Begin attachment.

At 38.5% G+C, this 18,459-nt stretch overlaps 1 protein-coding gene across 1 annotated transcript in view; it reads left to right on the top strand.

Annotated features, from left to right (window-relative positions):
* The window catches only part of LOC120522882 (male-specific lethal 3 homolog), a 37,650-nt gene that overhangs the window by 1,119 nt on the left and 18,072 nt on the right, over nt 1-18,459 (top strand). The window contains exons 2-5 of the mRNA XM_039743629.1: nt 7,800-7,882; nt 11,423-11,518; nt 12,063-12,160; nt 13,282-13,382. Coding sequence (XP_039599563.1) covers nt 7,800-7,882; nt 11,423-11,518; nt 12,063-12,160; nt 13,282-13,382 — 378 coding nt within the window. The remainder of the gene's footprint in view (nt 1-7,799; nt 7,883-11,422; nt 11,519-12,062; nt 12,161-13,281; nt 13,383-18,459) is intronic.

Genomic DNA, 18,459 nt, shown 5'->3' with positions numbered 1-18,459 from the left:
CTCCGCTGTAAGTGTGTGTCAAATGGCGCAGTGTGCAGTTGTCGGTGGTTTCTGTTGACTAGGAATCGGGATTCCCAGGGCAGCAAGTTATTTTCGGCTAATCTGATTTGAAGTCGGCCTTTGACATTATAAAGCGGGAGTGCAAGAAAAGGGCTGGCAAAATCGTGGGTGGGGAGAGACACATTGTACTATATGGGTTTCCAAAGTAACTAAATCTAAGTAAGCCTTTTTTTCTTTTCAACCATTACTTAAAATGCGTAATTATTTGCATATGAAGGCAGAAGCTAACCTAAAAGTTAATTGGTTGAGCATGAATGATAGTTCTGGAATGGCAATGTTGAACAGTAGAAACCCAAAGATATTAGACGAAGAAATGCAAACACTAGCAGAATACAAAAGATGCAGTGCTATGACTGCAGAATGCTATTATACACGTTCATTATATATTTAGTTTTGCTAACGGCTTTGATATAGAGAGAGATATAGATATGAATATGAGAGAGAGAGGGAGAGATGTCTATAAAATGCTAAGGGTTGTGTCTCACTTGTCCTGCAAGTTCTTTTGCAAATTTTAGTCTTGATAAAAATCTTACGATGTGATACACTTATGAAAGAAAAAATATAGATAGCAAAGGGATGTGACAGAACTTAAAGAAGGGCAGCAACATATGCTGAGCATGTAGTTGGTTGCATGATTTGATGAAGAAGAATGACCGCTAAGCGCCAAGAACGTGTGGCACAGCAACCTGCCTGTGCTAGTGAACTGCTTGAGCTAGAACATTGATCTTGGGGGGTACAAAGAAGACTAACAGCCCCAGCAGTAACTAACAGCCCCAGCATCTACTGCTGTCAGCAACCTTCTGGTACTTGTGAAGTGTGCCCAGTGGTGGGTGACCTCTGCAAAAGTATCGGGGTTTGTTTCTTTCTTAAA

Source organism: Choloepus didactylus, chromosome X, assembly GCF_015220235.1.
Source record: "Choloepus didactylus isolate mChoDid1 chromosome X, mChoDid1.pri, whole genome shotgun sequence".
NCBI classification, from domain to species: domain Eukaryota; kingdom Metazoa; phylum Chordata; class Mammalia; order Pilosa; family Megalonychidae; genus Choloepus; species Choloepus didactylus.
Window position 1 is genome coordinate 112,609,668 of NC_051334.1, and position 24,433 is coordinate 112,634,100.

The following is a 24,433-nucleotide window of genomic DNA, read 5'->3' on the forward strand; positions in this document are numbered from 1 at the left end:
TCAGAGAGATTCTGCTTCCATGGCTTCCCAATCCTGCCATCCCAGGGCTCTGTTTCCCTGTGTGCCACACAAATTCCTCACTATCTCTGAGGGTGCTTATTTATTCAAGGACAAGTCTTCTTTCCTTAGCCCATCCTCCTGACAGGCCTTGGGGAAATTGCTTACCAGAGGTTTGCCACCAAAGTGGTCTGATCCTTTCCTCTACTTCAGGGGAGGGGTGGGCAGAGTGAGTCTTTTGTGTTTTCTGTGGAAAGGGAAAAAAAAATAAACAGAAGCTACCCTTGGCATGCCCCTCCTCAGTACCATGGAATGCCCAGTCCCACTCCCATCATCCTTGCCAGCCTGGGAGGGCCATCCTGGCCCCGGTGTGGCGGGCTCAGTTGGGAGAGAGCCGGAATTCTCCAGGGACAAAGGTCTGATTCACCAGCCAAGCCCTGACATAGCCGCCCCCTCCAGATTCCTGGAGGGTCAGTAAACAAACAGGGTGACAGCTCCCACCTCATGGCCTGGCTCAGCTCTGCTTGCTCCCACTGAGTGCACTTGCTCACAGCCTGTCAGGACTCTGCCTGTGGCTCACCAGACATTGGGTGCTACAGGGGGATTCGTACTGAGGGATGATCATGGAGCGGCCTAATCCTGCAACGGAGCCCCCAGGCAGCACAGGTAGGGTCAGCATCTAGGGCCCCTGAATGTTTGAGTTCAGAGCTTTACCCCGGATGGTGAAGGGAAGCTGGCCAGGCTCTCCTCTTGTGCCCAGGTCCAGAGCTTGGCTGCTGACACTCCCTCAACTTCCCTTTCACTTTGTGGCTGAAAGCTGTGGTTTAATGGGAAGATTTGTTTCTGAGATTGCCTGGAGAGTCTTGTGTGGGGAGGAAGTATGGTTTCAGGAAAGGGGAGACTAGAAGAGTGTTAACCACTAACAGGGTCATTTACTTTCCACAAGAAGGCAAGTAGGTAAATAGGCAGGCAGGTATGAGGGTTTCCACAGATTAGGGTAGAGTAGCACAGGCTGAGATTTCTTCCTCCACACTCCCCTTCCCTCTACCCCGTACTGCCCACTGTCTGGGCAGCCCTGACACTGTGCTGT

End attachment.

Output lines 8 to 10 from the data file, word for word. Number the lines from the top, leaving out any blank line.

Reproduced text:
NCBI classification, from domain to species: domain Eukaryota; kingdom Metazoa; phylum Chordata; class Mammalia; order Pilosa; family Megalonychidae; genus Choloepus; species Choloepus didactylus.
Window position 1 is genome coordinate 112,609,668 of NC_051334.1, and position 24,433 is coordinate 112,634,100.

The following is a 24,433-nucleotide window of genomic DNA, read 5'->3' on the forward strand; positions in this document are numbered from 1 at the left end: